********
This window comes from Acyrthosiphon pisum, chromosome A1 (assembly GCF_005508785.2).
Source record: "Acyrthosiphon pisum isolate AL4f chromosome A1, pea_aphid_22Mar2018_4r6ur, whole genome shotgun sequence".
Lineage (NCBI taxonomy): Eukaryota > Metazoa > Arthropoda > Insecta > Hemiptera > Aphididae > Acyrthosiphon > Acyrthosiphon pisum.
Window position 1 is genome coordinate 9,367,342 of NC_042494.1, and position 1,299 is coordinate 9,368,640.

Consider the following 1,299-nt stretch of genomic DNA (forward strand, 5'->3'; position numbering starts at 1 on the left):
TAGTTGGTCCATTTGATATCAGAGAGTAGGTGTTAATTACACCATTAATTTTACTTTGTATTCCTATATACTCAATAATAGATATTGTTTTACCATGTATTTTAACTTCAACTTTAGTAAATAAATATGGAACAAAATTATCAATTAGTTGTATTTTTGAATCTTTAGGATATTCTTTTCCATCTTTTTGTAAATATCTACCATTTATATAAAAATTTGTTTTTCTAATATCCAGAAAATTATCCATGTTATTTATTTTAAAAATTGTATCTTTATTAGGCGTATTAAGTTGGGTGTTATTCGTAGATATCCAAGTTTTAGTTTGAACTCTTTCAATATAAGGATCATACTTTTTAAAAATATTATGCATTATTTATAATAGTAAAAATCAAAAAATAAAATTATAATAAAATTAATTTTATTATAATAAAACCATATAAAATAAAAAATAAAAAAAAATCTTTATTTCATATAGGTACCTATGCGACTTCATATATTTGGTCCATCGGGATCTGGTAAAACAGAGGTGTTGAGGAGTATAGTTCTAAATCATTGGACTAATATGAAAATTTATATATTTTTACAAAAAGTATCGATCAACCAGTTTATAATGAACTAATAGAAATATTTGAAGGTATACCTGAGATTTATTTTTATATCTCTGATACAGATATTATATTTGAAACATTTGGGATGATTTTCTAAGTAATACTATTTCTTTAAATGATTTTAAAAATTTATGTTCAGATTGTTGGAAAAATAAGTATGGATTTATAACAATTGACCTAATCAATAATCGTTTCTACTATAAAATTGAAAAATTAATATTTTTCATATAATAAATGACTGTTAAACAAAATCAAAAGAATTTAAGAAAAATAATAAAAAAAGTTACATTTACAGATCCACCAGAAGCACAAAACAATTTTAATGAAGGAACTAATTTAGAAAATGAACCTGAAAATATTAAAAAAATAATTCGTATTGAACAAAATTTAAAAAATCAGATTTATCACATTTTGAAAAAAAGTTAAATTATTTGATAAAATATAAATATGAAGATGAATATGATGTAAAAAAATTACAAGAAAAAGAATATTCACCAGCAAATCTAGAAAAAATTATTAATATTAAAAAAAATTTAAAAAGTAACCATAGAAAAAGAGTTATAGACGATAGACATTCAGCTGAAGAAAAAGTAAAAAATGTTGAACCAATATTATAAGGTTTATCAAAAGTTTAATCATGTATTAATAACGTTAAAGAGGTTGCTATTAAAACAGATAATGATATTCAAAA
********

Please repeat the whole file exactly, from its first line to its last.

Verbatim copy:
This window comes from Acyrthosiphon pisum, chromosome A1 (assembly GCF_005508785.2).
Source record: "Acyrthosiphon pisum isolate AL4f chromosome A1, pea_aphid_22Mar2018_4r6ur, whole genome shotgun sequence".
Lineage (NCBI taxonomy): Eukaryota > Metazoa > Arthropoda > Insecta > Hemiptera > Aphididae > Acyrthosiphon > Acyrthosiphon pisum.
Window position 1 is genome coordinate 9,367,342 of NC_042494.1, and position 1,299 is coordinate 9,368,640.

Consider the following 1,299-nt stretch of genomic DNA (forward strand, 5'->3'; position numbering starts at 1 on the left):
TAGTTGGTCCATTTGATATCAGAGAGTAGGTGTTAATTACACCATTAATTTTACTTTGTATTCCTATATACTCAATAATAGATATTGTTTTACCATGTATTTTAACTTCAACTTTAGTAAATAAATATGGAACAAAATTATCAATTAGTTGTATTTTTGAATCTTTAGGATATTCTTTTCCATCTTTTTGTAAATATCTACCATTTATATAAAAATTTGTTTTTCTAATATCCAGAAAATTATCCATGTTATTTATTTTAAAAATTGTATCTTTATTAGGCGTATTAAGTTGGGTGTTATTCGTAGATATCCAAGTTTTAGTTTGAACTCTTTCAATATAAGGATCATACTTTTTAAAAATATTATGCATTATTTATAATAGTAAAAATCAAAAAATAAAATTATAATAAAATTAATTTTATTATAATAAAACCATATAAAATAAAAAATAAAAAAAAATCTTTATTTCATATAGGTACCTATGCGACTTCATATATTTGGTCCATCGGGATCTGGTAAAACAGAGGTGTTGAGGAGTATAGTTCTAAATCATTGGACTAATATGAAAATTTATATATTTTTACAAAAAGTATCGATCAACCAGTTTATAATGAACTAATAGAAATATTTGAAGGTATACCTGAGATTTATTTTTATATCTCTGATACAGATATTATATTTGAAACATTTGGGATGATTTTCTAAGTAATACTATTTCTTTAAATGATTTTAAAAATTTATGTTCAGATTGTTGGAAAAATAAGTATGGATTTATAACAATTGACCTAATCAATAATCGTTTCTACTATAAAATTGAAAAATTAATATTTTTCATATAATAAATGACTGTTAAACAAAATCAAAAGAATTTAAGAAAAATAATAAAAAAAGTTACATTTACAGATCCACCAGAAGCACAAAACAATTTTAATGAAGGAACTAATTTAGAAAATGAACCTGAAAATATTAAAAAAATAATTCGTATTGAACAAAATTTAAAAAATCAGATTTATCACATTTTGAAAAAAAGTTAAATTATTTGATAAAATATAAATATGAAGATGAATATGATGTAAAAAAATTACAAGAAAAAGAATATTCACCAGCAAATCTAGAAAAAATTATTAATATTAAAAAAAATTTAAAAAGTAACCATAGAAAAAGAGTTATAGACGATAGACATTCAGCTGAAGAAAAAGTAAAAAATGTTGAACCAATATTATAAGGTTTATCAAAAGTTTAATCATGTATTAATAACGTTAAAGAGGTTGCTATTAAAACAGATAATGATATTCAAAA